Less pressure on the DCs
One of the goals Albert Heijn has set itself with the use of OptiFlow is reducing the peaks in activity at their distribution centers, so not all vehicles arrive and leave at the same time. Today, the planners try to accomplish this manually in the best way possible. “As a transport planner, you can manually move individual routes slightly forward or backward when peaks occur. This results in fewer simultaneous departures per hour. However, we have noticed that this is not the most optimal approach in practice." Albert Heijn has now identified a next improvement for which they want to call on the expertise of Conundra (PTV Logistics). The software will evenly distribute departures while generating the plan, eliminating the need for manual adjustments by planners."
Continuous improvement in route planning
Albert Heijn strives for continuous improvement in their planning results. The plans are frequently adjusted and compared to one another to ensure success. Albert Heijn was one of the first Conundra customers to use the OptiFlow AI Technology to calculate with which parameters they could achieve the best results. With OptiFlow DOE (Design of Experiments) for example, a large number of relevant configuration combinations can be experimentally calculated, in an intelligent way, to determine which minor adjustments positively impact the plan results. “Through comparison, we can steer towards the desired outcome”.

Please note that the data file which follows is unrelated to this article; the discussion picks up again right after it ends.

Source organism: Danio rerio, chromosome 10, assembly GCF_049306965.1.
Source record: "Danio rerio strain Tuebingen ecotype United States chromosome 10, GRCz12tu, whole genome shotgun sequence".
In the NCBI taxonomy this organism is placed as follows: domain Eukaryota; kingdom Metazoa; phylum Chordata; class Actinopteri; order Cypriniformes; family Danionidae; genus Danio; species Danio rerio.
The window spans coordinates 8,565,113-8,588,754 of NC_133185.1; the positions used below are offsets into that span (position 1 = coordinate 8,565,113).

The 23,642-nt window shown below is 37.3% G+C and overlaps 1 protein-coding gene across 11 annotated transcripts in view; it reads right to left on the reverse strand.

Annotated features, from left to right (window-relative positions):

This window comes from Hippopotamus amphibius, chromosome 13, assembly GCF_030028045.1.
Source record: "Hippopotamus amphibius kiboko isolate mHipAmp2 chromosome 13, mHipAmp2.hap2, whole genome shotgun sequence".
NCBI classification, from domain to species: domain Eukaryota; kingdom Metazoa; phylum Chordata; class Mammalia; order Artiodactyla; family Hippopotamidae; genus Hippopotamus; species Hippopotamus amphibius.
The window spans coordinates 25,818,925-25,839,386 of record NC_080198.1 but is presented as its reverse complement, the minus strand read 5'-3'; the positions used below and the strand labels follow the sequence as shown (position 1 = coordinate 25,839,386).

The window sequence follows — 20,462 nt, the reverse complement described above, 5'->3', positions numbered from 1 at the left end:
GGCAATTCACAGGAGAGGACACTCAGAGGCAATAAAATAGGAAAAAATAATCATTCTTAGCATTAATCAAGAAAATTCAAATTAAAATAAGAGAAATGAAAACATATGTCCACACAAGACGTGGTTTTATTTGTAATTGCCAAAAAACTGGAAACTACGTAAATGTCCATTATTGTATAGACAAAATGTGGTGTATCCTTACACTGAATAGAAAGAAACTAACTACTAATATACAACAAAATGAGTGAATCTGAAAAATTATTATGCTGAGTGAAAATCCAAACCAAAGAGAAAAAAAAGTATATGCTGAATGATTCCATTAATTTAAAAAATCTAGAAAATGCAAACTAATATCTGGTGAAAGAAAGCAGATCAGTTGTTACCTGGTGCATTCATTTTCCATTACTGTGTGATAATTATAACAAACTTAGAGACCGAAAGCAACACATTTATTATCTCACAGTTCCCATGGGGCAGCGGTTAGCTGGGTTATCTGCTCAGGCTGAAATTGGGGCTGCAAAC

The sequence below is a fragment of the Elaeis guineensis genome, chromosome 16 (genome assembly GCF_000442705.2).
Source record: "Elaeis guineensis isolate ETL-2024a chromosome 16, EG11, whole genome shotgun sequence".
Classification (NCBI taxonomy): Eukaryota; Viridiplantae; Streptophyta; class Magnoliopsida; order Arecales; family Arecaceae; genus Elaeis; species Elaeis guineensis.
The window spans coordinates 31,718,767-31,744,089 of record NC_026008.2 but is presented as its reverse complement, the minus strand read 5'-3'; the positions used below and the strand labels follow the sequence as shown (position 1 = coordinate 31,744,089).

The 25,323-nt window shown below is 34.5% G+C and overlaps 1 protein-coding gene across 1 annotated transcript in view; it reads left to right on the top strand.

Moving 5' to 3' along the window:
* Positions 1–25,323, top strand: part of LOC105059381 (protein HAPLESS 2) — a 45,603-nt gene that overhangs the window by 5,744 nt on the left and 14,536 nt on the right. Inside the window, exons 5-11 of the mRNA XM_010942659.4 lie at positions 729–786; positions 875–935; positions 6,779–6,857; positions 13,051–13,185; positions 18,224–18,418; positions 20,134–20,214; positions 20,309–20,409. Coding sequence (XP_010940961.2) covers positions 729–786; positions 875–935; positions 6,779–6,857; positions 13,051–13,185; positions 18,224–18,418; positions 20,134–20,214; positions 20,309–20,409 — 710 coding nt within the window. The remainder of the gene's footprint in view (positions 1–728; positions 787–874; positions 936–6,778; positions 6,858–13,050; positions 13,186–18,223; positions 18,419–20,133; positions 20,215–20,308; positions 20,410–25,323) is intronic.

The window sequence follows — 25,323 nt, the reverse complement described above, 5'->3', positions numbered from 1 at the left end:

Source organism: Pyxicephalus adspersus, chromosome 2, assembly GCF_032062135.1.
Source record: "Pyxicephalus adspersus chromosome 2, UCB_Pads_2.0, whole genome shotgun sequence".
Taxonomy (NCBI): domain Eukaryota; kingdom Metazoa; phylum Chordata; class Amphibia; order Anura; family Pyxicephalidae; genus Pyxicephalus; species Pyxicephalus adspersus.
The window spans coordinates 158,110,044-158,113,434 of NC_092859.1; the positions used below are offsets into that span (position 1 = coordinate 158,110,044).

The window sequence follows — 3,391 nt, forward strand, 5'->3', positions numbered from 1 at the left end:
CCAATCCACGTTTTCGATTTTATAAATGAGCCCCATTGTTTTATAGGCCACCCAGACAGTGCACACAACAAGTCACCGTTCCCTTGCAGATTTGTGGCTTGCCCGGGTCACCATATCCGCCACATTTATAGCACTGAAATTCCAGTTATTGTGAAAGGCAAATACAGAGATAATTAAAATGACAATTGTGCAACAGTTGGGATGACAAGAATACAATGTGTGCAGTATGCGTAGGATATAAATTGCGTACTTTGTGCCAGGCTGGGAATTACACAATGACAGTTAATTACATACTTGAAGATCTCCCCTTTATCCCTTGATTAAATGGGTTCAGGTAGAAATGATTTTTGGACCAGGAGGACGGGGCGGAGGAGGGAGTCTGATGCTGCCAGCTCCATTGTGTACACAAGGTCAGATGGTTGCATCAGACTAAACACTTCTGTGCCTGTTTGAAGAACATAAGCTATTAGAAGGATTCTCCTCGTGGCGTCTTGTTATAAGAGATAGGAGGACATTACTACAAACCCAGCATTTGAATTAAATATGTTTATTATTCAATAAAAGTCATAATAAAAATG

Responding to market problems
Continuous replanning and comparing leads to insight, says Beerepoot. “Previously, your job was done once you had a plan in place. Now, you have the opportunity to assess alternative plans against each other.” Beerepoot indicates that Albert Heijn is now better able to respond to what the market demands. For example, taking driver shortages into account. “OptiFlow empowers you to make a choice: Do I opt for the most affordable plan? Do I select the plan with the least number of kilometers, and therefore fewer CO2 emissions? Or do I opt for the plan with the least number of drivers, ensuring their duties are as efficient as possible but possibly adding a few extra kilometers to the plan? My point is, you can really visualize what you want to achieve”.
Taking driver preferences into account
Keeping drivers happy is just as important as optimizing their routes. Beerepoot explains that one way to achieve this is by taking their preferences into consideration. “For instance, drivers prefer to take their breaks when they are at a DC so that they can eat at the canteen instead of halfway along the highway. Therefore, we closely examine the route structure and set our drivers’ break settings in OptiFlow to match their preferences.” Additionally, a high-quality plan is crucial. “If our plan is not good enough, drivers could go work for someone else instead,” says Beerepoot. “For example, if there is a half-hour drive from a DC to a store and the driver will get stuck in traffic, we include this in the planning. OptiFlow takes traffic data into account, which enables us to provide quality plans.”